The video was the latest headache for Romney's campaign, which has tried to focus attention on a weak economic recovery and make the case that the Republican's business background would help spur the economy. In recent weeks, it has dealt with the fallout from Clint Eastwood's rambling conversation with a chair at the Republican convention and Romney's omission of the war in Afghanistan or thanks to the troops in his primetime convention speech.
The eruption of violence in Egypt and Libya last week prompted Romney to issue a statement assailing the Obama administration before it was known that an American ambassador and three other U.S. citizens had died in Libya, a move that generated criticism from Democrats and Republicans alike.
A series of polls have shown Obama with an edge nationally and in key battleground states, leading Republicans to implore Romney to give voters more specifics on how he would govern. The new approach aims to improve Romney's standing in the lead-up to the first presidential debate on Oct. 3.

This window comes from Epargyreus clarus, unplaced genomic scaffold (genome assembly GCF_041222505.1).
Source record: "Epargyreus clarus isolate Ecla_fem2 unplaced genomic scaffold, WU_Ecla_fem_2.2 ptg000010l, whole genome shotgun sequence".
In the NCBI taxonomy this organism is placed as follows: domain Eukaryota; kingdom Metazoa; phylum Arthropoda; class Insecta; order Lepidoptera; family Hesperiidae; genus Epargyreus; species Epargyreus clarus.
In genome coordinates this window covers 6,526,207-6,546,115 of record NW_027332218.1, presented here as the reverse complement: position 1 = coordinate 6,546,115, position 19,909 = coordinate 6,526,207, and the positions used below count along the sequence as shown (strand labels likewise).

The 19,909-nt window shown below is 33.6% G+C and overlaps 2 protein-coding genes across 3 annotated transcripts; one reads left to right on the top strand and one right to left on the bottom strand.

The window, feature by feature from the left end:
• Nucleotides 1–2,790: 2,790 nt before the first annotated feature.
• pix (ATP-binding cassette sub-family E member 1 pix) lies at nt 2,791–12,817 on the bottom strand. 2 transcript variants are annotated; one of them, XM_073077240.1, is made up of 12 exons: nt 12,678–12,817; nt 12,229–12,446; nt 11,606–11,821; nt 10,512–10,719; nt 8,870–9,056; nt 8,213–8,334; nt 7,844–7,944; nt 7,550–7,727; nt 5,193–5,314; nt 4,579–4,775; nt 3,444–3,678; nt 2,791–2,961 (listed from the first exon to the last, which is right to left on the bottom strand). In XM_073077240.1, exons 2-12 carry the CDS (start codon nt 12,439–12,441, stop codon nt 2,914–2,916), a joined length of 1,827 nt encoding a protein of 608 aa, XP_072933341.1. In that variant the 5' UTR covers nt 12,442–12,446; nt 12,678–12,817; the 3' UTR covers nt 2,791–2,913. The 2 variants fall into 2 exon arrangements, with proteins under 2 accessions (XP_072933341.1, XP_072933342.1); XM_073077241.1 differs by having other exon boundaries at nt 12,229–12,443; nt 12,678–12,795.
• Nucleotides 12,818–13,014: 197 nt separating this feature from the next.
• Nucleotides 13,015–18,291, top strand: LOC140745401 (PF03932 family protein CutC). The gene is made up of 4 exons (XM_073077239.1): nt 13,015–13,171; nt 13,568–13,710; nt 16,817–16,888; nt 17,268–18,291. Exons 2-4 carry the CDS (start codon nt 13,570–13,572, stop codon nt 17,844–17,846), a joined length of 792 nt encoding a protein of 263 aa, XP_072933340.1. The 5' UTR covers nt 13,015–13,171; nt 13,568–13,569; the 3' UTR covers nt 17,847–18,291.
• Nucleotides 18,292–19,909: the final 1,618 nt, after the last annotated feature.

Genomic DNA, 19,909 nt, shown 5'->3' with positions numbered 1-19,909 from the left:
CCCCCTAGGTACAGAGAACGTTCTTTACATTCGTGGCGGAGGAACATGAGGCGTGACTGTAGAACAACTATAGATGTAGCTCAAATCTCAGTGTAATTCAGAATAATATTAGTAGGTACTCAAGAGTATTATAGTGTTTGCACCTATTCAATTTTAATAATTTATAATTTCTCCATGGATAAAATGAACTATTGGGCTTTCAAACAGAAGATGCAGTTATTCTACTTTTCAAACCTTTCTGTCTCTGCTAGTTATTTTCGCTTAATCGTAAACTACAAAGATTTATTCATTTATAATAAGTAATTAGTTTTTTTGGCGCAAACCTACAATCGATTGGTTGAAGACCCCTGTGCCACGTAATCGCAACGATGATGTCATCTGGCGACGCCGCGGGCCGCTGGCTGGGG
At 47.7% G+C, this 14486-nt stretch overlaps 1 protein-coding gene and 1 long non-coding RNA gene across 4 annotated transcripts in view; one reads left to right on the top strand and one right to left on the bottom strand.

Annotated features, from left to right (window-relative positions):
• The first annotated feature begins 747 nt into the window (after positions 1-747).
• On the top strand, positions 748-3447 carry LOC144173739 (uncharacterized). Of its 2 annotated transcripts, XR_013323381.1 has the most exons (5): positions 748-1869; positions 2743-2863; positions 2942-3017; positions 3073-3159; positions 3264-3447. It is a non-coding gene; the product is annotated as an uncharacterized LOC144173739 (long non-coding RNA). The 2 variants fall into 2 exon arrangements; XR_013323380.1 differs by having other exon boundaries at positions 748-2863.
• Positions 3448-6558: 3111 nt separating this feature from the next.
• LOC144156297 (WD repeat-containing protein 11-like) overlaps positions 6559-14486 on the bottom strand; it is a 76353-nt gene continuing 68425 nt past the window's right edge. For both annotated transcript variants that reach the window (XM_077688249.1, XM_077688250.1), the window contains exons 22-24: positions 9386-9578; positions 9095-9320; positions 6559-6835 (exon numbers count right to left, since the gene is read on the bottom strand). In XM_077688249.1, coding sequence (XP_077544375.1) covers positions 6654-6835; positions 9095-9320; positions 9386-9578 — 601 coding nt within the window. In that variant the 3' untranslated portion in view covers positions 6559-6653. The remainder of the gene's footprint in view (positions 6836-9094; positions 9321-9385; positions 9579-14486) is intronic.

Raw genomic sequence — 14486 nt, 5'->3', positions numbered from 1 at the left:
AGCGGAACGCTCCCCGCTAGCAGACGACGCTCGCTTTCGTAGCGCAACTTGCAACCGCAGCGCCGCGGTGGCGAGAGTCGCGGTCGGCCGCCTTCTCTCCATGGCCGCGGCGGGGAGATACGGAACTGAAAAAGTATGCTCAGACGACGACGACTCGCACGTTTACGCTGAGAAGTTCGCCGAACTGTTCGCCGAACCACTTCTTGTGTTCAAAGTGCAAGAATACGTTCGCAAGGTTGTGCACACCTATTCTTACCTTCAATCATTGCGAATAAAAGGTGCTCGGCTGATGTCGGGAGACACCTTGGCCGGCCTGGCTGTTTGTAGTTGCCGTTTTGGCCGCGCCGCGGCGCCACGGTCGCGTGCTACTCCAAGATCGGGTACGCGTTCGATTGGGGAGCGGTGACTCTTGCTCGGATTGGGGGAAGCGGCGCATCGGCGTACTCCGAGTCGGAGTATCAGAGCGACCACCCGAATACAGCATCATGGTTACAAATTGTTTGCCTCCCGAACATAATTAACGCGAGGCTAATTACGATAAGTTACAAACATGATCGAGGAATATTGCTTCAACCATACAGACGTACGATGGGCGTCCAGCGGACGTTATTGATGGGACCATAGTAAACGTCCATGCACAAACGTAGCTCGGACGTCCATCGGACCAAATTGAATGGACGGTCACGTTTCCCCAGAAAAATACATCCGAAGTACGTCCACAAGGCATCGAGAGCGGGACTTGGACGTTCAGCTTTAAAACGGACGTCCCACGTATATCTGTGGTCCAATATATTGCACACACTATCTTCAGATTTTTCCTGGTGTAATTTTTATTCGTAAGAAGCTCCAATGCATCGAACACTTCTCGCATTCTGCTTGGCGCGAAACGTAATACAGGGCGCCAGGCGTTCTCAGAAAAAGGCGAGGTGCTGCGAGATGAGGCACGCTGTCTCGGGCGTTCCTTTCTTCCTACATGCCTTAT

Obama campaign manager Jim Messina quickly issued a fundraising appeal based on the video, telling supporters, "If we don't come through for President Obama right now, this will be the guy making big decisions that affect us and our families every single day."
An Obama adviser said the Democratic campaign might use Romney's comments from the fundraising video in television advertisements. The official wasn't authorized to discuss campaign strategy publicly and requested anonymity.
Romney's campaign released a separate television ad, arguing that the president's policies "are making it harder on women." It cited unemployment and poverty statistics for women in an attempt to close the gender gap that has shown women favoring Obama.
Associated Press writers Steve Peoples and Kasie Hunt contributed to this report.
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